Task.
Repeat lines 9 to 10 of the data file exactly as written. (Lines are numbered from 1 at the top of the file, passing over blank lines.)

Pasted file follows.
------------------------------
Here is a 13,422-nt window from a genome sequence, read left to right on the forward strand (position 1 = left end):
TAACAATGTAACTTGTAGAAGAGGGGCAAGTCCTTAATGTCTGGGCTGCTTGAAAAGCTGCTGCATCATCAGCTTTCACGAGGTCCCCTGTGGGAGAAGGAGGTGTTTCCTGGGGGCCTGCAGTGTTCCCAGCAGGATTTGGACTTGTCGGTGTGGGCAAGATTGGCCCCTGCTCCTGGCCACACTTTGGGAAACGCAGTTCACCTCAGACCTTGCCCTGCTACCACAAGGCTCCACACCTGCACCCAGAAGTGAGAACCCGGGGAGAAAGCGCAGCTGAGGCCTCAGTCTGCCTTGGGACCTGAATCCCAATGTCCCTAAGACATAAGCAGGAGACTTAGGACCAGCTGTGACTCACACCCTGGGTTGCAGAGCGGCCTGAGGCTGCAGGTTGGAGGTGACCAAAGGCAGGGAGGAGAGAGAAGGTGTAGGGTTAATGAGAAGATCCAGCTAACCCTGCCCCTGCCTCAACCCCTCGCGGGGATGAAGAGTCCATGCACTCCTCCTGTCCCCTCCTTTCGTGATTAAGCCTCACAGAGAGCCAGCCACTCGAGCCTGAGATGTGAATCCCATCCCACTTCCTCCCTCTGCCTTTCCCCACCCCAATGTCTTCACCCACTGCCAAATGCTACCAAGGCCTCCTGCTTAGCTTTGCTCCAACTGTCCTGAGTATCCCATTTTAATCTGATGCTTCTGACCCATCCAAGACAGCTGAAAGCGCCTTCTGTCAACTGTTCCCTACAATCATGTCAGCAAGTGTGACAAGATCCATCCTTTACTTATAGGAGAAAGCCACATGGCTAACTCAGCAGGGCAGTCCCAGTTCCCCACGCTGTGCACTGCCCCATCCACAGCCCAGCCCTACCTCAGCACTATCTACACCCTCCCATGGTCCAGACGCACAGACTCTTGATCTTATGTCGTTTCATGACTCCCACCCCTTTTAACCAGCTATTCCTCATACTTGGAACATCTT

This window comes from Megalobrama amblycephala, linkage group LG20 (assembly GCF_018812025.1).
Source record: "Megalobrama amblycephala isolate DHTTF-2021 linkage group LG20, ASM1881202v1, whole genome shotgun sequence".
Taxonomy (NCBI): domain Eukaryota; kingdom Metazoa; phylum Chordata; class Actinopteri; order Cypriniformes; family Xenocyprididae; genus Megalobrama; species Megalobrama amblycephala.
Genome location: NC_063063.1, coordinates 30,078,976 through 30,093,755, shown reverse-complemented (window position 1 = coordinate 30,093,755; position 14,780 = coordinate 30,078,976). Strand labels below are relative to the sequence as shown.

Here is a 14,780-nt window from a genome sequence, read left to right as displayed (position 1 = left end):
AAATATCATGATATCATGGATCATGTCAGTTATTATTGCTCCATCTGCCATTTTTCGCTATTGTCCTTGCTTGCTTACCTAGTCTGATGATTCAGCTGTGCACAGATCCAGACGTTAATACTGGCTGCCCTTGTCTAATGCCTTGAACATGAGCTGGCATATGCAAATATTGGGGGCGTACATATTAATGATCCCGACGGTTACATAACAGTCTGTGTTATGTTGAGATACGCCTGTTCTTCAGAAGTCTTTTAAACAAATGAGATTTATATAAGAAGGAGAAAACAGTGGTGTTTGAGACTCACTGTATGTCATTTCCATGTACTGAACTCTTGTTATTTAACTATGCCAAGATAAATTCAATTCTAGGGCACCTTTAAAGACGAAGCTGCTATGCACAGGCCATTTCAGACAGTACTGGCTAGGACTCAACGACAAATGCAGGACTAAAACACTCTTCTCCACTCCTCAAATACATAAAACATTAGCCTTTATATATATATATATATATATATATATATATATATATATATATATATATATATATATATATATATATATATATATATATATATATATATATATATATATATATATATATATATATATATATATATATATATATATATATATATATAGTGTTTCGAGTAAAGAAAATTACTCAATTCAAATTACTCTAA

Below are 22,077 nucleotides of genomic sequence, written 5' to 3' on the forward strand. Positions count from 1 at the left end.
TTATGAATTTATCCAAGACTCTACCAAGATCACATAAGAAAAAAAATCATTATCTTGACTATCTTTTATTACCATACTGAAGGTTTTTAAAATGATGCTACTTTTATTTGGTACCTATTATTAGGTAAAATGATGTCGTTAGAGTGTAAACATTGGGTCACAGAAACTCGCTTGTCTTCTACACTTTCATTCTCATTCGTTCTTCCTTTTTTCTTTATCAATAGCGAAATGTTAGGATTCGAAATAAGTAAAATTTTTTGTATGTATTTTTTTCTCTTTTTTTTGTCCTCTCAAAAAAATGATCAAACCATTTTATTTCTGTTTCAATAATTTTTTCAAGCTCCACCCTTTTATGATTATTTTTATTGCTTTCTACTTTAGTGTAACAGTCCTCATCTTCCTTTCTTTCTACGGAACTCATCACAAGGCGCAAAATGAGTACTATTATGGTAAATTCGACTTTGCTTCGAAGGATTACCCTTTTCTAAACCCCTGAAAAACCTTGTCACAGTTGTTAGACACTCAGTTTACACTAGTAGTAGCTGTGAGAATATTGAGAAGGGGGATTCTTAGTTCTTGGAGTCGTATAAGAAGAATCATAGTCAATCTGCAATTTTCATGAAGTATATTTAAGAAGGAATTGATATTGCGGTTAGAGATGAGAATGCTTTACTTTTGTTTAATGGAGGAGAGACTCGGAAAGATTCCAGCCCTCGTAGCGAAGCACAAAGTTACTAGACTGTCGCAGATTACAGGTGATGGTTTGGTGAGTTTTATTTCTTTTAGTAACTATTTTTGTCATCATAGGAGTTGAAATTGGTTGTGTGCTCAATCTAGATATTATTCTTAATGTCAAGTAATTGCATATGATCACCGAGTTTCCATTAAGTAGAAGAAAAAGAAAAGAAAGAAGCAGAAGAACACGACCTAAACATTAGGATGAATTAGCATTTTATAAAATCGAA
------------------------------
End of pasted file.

Below are 22,077 nucleotides of genomic sequence, written 5' to 3' on the forward strand. Positions count from 1 at the left end.
TTATGAATTTATCCAAGACTCTACCAAGATCACATAAGAAAAAAAATCATTATCTTGACTATCTTTTATTACCATACTGAAGGTTTTTAAAATGATGCTACTTTTATTTGGTACCTATTATTAGGTAAAATGATGTCGTTAGAGTGTAAACATTGGGTCACAGAAACTCGCTTGTCTTCTACACTTTCATTCTCATTCGTTCTTCCTTTTTTCTTTATCAATAGCGAAATGTTAGGATTCGAAATAAGTAAAATTTTTTGTATGTATTTTTTTCTCTTTTTTTTGTCCTCTCAAAAAAATGATCAAACCATTTTATTTCTGTTTCAATAATTTTTTCAAGCTCCACCCTTTTATGATTATTTTTATTGCTTTCTACTTTAGTGTAACAGTCCTCATCTTCCTTTCTTTCTACGGAACTCATCACAAGGCGCAAAATGAGTACTATTATGGTAAATTCGACTTTGCTTCGAAGGATTACCCTTTTCTAAACCCCTGAAAAACCTTGTCACAGTTGTTAGACACTCAGTTTACACTAGTAGTAGCTGTGAGAATATTGAGAAGGGGGATTCTTAGTTCTTGGAGTCGTATAAGAAGAATCATAGTCAATCTGCAATTTTCATGAAGTATATTTAAGAAGGAATTGATATTGCGGTTAGAGATGAGAATGCTTTACTTTTGTTTAATGGAGGAGAGACTCGGAAAGATTCCAGCCCTCGTAGCGAAGCACAAAGTTACTAGACTGTCGCAGATTACAGGTGATGGTTTGGTGAGTTTTATTTCTTTTAGTAACTATTTTTGTCATCATAGGAGTTGAAATTGGTTGTGTGCTCAATCTAGATATTATTCTTAATGTCAAGTAATTGCATATGATCACCGAGTTTCCATTAAGTAGAAGAAAAAGAAAAGAAAGAAGCAGAAGAACACGACCTAAACATTAGGATGAATTAGCATTTTATAAAATCGAA